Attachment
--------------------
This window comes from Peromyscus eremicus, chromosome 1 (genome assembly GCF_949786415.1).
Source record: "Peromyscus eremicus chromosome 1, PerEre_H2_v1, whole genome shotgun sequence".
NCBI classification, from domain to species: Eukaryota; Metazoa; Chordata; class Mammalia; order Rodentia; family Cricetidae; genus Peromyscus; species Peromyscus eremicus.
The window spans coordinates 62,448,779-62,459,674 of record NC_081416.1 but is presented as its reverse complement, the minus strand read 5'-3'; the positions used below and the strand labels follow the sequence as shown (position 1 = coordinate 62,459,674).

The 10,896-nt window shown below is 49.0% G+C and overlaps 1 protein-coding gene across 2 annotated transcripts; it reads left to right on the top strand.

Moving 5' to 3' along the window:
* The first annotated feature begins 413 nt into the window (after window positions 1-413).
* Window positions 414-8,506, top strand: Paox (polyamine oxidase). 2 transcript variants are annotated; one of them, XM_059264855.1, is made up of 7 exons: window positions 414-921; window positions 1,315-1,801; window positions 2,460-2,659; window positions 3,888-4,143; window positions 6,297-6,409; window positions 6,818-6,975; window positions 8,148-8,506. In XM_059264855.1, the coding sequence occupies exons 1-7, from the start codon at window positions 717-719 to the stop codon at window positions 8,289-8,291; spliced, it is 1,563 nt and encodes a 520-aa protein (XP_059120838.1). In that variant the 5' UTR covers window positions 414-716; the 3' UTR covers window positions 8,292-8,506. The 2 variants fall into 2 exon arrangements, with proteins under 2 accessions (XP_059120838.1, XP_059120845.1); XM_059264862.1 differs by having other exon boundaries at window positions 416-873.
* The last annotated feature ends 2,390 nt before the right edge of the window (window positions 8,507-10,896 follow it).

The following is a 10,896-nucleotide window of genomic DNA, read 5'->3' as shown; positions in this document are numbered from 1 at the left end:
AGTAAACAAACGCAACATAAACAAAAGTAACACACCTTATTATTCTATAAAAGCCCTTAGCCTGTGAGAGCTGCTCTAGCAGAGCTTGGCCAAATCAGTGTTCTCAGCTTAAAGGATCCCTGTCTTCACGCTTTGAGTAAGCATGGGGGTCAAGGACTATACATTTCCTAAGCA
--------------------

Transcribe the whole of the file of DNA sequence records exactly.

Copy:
This window comes from Peromyscus eremicus, chromosome 1 (genome assembly GCF_949786415.1).
Source record: "Peromyscus eremicus chromosome 1, PerEre_H2_v1, whole genome shotgun sequence".
NCBI classification, from domain to species: Eukaryota; Metazoa; Chordata; class Mammalia; order Rodentia; family Cricetidae; genus Peromyscus; species Peromyscus eremicus.
The window spans coordinates 62,448,779-62,459,674 of record NC_081416.1 but is presented as its reverse complement, the minus strand read 5'-3'; the positions used below and the strand labels follow the sequence as shown (position 1 = coordinate 62,459,674).

The 10,896-nt window shown below is 49.0% G+C and overlaps 1 protein-coding gene across 2 annotated transcripts; it reads left to right on the top strand.

Moving 5' to 3' along the window:
* The first annotated feature begins 413 nt into the window (after window positions 1-413).
* Window positions 414-8,506, top strand: Paox (polyamine oxidase). 2 transcript variants are annotated; one of them, XM_059264855.1, is made up of 7 exons: window positions 414-921; window positions 1,315-1,801; window positions 2,460-2,659; window positions 3,888-4,143; window positions 6,297-6,409; window positions 6,818-6,975; window positions 8,148-8,506. In XM_059264855.1, the coding sequence occupies exons 1-7, from the start codon at window positions 717-719 to the stop codon at window positions 8,289-8,291; spliced, it is 1,563 nt and encodes a 520-aa protein (XP_059120838.1). In that variant the 5' UTR covers window positions 414-716; the 3' UTR covers window positions 8,292-8,506. The 2 variants fall into 2 exon arrangements, with proteins under 2 accessions (XP_059120838.1, XP_059120845.1); XM_059264862.1 differs by having other exon boundaries at window positions 416-873.
* The last annotated feature ends 2,390 nt before the right edge of the window (window positions 8,507-10,896 follow it).

The following is a 10,896-nucleotide window of genomic DNA, read 5'->3' as shown; positions in this document are numbered from 1 at the left end:
AGTAAACAAACGCAACATAAACAAAAGTAACACACCTTATTATTCTATAAAAGCCCTTAGCCTGTGAGAGCTGCTCTAGCAGAGCTTGGCCAAATCAGTGTTCTCAGCTTAAAGGATCCCTGTCTTCACGCTTTGAGTAAGCATGGGGGTCAAGGACTATACATTTCCTAAGCA